Medical Research Council
World Health Organization
Health Systems Trust
2011-2012 Education Sector HIV and AIDS: Global Progress Survey- Progression, Regression or Stagnation?UNAIDS
Improving data use in decision making: An intervention to strengthen health systems
Health systems strengthening has become a top priority of many global and national health agendas as a way to improve health outcomes. With the global health context becoming increasingly complex, national health systems are beginning to move away from a focus on disease-specific health responses to comprehensive strengthening of health systems. The global community agrees that without a systems approach, population health outcomes will not further improve and health related development goals such as the United Nation’s Millennium Development Goals (MDGs) for 2015 will not be met.
The World Health Organization (WHO)’s framework for health systems strengthening identifies six attributes of a health system. The attributes, or building blocks, include a health workforce; health services; health financing; governance and leadership; medical products, vaccines, and technologies; and health information. While each building block of the WHO framework is important to improving health systems and ultimately health outcomes, quality and timely data from health information systems are the foundation of the health system and inform decision making in each of the other five building blocks of the health system. For example, for a workforce to be trained and deployed in adequate numbers to deliver quality services, information about disease burden, the geographic distribution of target groups, and available infrastructure and commodities is necessary. Health systems require quality data from health information systems to plan for and ensure that the workforce is fully funded and equipped with the necessary commodities, infrastructure, resources, and policies to deliver services. Health data are, in and of themselves, prerequisites to improving each of the other five building blocks.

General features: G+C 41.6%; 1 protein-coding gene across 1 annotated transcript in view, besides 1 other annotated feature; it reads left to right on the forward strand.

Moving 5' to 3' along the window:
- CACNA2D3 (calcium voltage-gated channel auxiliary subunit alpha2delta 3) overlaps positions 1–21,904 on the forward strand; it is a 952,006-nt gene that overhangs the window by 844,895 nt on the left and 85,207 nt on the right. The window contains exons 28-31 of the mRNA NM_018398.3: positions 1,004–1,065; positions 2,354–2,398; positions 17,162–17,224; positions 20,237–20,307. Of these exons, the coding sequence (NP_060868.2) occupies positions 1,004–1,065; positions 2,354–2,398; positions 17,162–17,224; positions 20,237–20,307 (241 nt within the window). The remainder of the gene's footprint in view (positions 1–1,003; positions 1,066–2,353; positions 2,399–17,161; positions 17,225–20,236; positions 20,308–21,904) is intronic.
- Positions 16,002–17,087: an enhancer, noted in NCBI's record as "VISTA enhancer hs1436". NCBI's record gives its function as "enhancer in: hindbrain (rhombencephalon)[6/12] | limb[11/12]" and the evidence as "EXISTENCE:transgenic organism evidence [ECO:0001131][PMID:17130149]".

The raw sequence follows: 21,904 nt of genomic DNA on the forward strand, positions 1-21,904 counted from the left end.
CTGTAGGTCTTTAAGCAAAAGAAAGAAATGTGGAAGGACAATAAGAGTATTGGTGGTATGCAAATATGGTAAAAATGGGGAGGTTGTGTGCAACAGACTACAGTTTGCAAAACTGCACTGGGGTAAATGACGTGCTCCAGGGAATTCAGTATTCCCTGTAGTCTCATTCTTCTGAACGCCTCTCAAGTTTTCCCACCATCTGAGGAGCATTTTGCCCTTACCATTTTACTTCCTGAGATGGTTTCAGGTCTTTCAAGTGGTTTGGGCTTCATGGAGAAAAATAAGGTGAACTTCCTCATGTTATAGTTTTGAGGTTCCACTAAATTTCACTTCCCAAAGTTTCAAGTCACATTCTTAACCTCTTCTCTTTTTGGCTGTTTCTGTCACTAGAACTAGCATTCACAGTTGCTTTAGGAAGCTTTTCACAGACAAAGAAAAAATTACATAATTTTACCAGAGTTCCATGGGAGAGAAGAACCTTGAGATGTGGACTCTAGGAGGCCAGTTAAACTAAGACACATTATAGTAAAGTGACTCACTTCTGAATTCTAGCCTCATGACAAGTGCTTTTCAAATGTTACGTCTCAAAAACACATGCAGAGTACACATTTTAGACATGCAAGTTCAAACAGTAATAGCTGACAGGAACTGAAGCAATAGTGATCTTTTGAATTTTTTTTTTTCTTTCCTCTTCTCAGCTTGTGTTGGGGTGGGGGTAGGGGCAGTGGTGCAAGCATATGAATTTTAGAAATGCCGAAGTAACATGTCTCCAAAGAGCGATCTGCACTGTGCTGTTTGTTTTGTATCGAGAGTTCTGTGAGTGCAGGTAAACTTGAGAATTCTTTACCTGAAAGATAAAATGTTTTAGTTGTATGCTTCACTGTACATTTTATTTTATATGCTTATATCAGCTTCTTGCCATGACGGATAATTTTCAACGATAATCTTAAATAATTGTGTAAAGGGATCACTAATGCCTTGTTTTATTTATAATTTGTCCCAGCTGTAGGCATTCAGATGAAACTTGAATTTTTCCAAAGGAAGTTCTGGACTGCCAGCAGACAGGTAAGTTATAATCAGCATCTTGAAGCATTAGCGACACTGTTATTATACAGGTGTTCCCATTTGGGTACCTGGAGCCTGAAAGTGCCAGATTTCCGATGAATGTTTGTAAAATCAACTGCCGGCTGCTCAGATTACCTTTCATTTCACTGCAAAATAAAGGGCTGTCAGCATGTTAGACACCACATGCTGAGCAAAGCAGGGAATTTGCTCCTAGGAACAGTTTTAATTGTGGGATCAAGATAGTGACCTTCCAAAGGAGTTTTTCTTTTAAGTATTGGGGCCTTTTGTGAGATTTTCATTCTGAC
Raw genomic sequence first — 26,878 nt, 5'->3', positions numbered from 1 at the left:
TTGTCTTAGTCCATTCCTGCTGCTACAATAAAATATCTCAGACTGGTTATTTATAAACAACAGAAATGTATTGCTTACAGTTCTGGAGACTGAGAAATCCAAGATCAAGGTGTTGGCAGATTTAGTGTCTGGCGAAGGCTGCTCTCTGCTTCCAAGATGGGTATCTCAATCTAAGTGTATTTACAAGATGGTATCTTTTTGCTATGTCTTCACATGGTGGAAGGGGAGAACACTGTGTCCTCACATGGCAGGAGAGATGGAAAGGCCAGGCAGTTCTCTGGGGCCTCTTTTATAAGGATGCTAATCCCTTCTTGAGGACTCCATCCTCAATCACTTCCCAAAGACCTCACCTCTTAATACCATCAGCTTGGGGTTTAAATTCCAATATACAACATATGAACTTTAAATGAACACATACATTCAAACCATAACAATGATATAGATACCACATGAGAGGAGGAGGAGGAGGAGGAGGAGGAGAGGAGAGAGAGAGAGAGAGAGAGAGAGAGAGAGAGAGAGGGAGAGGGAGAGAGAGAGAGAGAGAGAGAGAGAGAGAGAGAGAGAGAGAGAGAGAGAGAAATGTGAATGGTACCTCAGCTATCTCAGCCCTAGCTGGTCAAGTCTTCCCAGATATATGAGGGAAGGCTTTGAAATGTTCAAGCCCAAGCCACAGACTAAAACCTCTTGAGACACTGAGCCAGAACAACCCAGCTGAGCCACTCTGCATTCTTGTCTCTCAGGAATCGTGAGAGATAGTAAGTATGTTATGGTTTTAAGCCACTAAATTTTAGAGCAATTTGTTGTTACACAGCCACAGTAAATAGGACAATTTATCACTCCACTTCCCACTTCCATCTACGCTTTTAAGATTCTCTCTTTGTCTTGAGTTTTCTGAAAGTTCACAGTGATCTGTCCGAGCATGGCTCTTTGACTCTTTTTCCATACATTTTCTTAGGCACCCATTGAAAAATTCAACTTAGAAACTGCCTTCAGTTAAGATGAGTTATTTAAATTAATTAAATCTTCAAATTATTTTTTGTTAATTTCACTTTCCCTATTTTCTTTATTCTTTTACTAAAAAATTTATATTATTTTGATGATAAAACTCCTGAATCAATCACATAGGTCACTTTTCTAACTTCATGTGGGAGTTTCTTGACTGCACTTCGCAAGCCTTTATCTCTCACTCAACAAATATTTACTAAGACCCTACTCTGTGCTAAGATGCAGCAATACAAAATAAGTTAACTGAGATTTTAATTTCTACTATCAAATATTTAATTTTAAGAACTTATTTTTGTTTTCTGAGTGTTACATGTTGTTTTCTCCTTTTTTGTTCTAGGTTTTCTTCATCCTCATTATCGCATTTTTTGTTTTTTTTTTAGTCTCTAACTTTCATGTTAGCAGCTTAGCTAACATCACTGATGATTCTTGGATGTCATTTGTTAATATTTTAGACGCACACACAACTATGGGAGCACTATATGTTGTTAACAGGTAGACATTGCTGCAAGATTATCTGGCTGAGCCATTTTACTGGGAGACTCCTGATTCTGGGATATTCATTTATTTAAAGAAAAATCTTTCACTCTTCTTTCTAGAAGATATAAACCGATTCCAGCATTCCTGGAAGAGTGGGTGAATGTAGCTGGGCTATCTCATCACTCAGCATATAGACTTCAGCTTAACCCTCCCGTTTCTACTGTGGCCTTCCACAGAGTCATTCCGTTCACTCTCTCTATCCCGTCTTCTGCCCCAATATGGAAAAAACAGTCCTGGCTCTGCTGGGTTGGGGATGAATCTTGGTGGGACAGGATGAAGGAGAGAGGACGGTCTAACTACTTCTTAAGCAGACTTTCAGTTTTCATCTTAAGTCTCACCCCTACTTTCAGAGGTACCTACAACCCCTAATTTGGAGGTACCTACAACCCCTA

This paper will discuss the unique role of health data in strengthening the other five building blocks of health systems; define specific interventions to strengthen the use of data in decision making; and provide a framework for developing, monitoring, and evaluating interventions to improve the use of and demand for data. The overall aim of the paper is to articulate specific interventions that can improve the demand for and use of data in decision making so that improvements in the other health building blocks can be realized.